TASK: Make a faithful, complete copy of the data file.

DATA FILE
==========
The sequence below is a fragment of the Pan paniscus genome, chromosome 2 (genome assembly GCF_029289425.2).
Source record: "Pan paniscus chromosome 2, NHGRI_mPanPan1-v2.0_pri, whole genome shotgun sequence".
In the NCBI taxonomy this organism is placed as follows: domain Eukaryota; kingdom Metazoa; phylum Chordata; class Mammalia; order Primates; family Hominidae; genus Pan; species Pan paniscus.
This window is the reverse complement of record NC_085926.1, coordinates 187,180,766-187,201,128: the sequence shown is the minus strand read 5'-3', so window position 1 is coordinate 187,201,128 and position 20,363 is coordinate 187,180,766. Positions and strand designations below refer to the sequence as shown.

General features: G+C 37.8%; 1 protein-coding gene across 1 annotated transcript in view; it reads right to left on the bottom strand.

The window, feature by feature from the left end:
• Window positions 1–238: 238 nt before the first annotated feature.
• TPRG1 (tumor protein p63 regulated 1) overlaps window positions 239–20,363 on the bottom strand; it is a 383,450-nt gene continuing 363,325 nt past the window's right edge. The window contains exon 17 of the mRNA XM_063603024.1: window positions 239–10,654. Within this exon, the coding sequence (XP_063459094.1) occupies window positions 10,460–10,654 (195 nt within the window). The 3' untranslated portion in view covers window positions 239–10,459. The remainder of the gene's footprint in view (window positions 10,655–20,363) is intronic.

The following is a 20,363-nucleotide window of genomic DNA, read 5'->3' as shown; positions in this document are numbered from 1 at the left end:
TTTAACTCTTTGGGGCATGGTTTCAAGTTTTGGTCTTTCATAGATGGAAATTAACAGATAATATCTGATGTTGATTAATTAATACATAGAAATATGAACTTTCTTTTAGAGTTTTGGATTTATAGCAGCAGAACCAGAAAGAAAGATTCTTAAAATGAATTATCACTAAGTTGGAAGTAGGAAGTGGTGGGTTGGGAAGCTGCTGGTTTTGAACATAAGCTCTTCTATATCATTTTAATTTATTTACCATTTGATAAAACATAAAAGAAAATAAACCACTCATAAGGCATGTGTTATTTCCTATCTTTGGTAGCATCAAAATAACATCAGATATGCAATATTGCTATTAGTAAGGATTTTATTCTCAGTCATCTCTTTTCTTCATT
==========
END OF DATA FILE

The sequence below is a fragment of the Pan paniscus genome, chromosome 2 (genome assembly GCF_029289425.2).
Source record: "Pan paniscus chromosome 2, NHGRI_mPanPan1-v2.0_pri, whole genome shotgun sequence".
In the NCBI taxonomy this organism is placed as follows: domain Eukaryota; kingdom Metazoa; phylum Chordata; class Mammalia; order Primates; family Hominidae; genus Pan; species Pan paniscus.
This window is the reverse complement of record NC_085926.1, coordinates 187,180,766-187,201,128: the sequence shown is the minus strand read 5'-3', so window position 1 is coordinate 187,201,128 and position 20,363 is coordinate 187,180,766. Positions and strand designations below refer to the sequence as shown.

General features: G+C 37.8%; 1 protein-coding gene across 1 annotated transcript in view; it reads right to left on the bottom strand.

The window, feature by feature from the left end:
• Window positions 1–238: 238 nt before the first annotated feature.
• TPRG1 (tumor protein p63 regulated 1) overlaps window positions 239–20,363 on the bottom strand; it is a 383,450-nt gene continuing 363,325 nt past the window's right edge. The window contains exon 17 of the mRNA XM_063603024.1: window positions 239–10,654. Within this exon, the coding sequence (XP_063459094.1) occupies window positions 10,460–10,654 (195 nt within the window). The 3' untranslated portion in view covers window positions 239–10,459. The remainder of the gene's footprint in view (window positions 10,655–20,363) is intronic.

The following is a 20,363-nucleotide window of genomic DNA, read 5'->3' as shown; positions in this document are numbered from 1 at the left end:
TTTAACTCTTTGGGGCATGGTTTCAAGTTTTGGTCTTTCATAGATGGAAATTAACAGATAATATCTGATGTTGATTAATTAATACATAGAAATATGAACTTTCTTTTAGAGTTTTGGATTTATAGCAGCAGAACCAGAAAGAAAGATTCTTAAAATGAATTATCACTAAGTTGGAAGTAGGAAGTGGTGGGTTGGGAAGCTGCTGGTTTTGAACATAAGCTCTTCTATATCATTTTAATTTATTTACCATTTGATAAAACATAAAAGAAAATAAACCACTCATAAGGCATGTGTTATTTCCTATCTTTGGTAGCATCAAAATAACATCAGATATGCAATATTGCTATTAGTAAGGATTTTATTCTCAGTCATCTCTTTTCTTCATT